2010 NEW PRODUCTS
BY HENR IK STENSON 2009 PL AY ERS CH A MPION
IT’S ALL IN THE RELEASE If your driving suffers from a weak fading ball flight, here are some drills to help. WORDS BY PETER MASTERS PHOTOGRAPHY BY HOWARD BOYLAN
If I have a bad shot with the driver, it’s usually connected to a problem with the release. I’ll get ahead of the shot and then won’t be in the right position to square the clubface: the result is a weak shot to the right. Let me show you what I’ve worked on to cure that fault, and what you can do to combat a weak fade.
Stay behind a good release comes from staying just behind the ball at impact and working the left shoulder up, rather than inside and away from the ball -to-target line.
The fault I’ve always had a tendency to hold the clubhead off through impact, which means preventing the toe from overtaking the heel and creating a powerful draw. My left shoulder gets too active at the start of the downswing and moves behind me, dragging my arms and hands across my body. This means the clubhead can’t catch up and I’m left with the face staying open at impact; a common problem for lots of amateurs, too.
The cure To beat this, I think about holding my left shoulder in its rotated, topof-the-backswing position as the downswing starts to uncoil. This lets me work everything in sequence. In short I stay behind the ball for a little longer enabling my turn through the ball to coincide with the delivery of the arms and club. See here how I’m trying to keep the shoulders squarer at impact. In reality the left moves out of the way, but it needs to go up and round, not down and back.
STAY CENTRED OVER THE BALL On the subject of bad habits, I’m always looking to stay more centred over the ball in the takeaway. I’ve always had a slight move of the head and body to the right in the takeaway. It was a trigger movement to get the swing started, but too much weight shift like that can sometimes cause timing issues as you try and get back to the ball. The weight transfer should be from the turn and coil, rather than shifting sideways.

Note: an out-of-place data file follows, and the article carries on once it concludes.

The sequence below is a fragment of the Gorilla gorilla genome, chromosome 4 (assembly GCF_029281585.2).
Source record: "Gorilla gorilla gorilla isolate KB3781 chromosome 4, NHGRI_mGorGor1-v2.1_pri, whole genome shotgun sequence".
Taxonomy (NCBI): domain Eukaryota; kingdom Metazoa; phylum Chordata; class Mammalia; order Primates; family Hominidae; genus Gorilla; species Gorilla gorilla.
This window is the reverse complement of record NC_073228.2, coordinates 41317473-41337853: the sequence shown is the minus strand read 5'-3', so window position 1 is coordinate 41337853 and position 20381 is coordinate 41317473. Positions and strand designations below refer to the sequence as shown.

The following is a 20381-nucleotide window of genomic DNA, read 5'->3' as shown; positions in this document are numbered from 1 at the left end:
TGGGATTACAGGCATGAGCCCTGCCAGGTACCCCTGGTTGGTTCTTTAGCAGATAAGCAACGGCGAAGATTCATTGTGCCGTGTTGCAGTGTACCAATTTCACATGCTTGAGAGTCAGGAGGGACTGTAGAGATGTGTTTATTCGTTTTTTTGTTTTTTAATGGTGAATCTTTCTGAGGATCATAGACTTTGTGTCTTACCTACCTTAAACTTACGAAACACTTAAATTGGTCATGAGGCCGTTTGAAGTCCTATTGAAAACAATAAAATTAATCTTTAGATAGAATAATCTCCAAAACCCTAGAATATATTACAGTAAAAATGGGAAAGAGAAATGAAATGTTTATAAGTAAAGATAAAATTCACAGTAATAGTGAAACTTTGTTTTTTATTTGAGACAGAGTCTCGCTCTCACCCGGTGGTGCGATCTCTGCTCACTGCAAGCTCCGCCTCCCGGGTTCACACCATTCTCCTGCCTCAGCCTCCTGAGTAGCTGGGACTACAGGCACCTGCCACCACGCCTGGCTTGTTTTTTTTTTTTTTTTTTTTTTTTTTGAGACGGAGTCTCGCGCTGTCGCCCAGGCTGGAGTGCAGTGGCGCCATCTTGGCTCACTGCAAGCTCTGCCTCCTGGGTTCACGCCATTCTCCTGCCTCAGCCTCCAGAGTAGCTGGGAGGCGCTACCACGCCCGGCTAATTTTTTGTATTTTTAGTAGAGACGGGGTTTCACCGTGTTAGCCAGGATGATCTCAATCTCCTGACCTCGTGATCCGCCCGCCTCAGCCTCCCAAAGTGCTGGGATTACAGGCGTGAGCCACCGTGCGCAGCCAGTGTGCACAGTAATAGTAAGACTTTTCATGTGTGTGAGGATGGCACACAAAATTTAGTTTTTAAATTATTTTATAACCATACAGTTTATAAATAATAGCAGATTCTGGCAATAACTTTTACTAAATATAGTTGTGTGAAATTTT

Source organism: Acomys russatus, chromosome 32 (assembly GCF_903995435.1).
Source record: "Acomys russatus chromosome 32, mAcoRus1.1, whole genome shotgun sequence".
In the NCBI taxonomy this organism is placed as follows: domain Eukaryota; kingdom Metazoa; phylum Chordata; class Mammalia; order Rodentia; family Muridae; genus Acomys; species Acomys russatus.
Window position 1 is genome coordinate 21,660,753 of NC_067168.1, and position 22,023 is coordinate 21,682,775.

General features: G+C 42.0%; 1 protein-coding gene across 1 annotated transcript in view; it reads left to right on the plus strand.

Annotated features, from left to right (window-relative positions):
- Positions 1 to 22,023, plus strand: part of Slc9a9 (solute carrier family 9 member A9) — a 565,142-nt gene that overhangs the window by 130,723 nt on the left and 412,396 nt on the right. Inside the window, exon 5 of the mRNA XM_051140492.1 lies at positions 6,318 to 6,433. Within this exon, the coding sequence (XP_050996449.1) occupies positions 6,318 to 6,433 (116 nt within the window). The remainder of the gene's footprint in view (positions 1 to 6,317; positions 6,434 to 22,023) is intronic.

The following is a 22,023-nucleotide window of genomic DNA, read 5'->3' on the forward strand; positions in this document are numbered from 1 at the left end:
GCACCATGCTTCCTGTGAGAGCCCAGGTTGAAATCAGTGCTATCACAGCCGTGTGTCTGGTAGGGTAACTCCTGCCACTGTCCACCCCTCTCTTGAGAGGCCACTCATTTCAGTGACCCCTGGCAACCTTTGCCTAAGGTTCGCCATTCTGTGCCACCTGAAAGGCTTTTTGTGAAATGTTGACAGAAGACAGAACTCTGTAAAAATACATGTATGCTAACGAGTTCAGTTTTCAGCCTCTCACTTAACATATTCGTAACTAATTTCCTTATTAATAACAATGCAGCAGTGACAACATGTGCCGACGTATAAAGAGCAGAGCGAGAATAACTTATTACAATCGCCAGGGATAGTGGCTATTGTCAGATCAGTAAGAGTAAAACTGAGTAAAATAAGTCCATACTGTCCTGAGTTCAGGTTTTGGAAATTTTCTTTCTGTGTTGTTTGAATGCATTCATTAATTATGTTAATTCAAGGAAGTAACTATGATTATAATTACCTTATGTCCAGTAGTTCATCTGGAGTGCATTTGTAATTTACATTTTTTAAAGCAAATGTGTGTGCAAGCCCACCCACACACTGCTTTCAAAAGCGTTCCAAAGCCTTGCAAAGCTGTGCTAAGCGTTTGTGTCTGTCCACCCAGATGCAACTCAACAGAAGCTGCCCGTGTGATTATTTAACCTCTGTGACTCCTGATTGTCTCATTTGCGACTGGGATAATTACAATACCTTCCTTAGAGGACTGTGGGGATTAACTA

Try the separate hands drill
www.golf-world.co.uk //DECEMBER 2010
2010 NEW PRODUCTS
SEPARATE THE HANDS
IT’S ALL ABOUT THE DELIVERY It’s important that you get yourself into a good position at delivery. Get ahead of it and it’s not so much a question of not releasing, as not being able to. You then have to whip the club through to make it catch up and you’re in danger of smothering the shot and pulling it to the left.
This is a drill that trains you to get into the perfect impact position.
Find the slot You should then drop the club back into the perfect delivery position, by dropping it into the starting position as you execute the downswing.
Separate the hands on the club like this and start in the position I’m showing you here.
Try working the club back, the split-hand grip helping your right elbow fold into the body.
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M Y EQUIPMENT
At impact, my left shoulder is encouraged to move up and left, rather than down and behind as I come into the ball.
If you look now, you can see how my shoulders have remained more square as I get ready to deliver the club.
MY DRIVER TaylorMade’s R9 Supertri driver, with its deeper clubface and deeper centre of gravity, promotes a higher launch and higher spin rate. It’s the first driver to combine TaylorMade’s two leading technologies, that of movable weights and flight control, with the adjustable hosel.
WHY I USE A 3-WOOD My confidence has been low with the driver because of these issues that I’ve been working on in my swing. With a 7-iron you can get away with it, but a driver requires you to swing it well. I take 3-wood a lot because I’m long with that club and the extra loft makes a big difference. My 3-wood only has 13° which is very strong, but it’s five more than my driver. Certain courses suit the 3-wood. At the Players for instance, a lot of the guys run out of space with driver, but are too short with the 3-wood. I can hit 3-wood almost as far as most hit their driver, so it sets up well for me there.
FACT FILE Henrik Stenson Born: April 5, 1976, Gothenburg Height/Weight: 6ft 1in/14st 2lb Residence: Dubai Victories: Seven Turned pro: 1998 Best 2010 result: Open Championship 3rd World ranking: 45th Ryder Cups: 2006 and 2008 Web: www.henrikstenson.com
www.golf-world.co.uk // DECEMBER 2010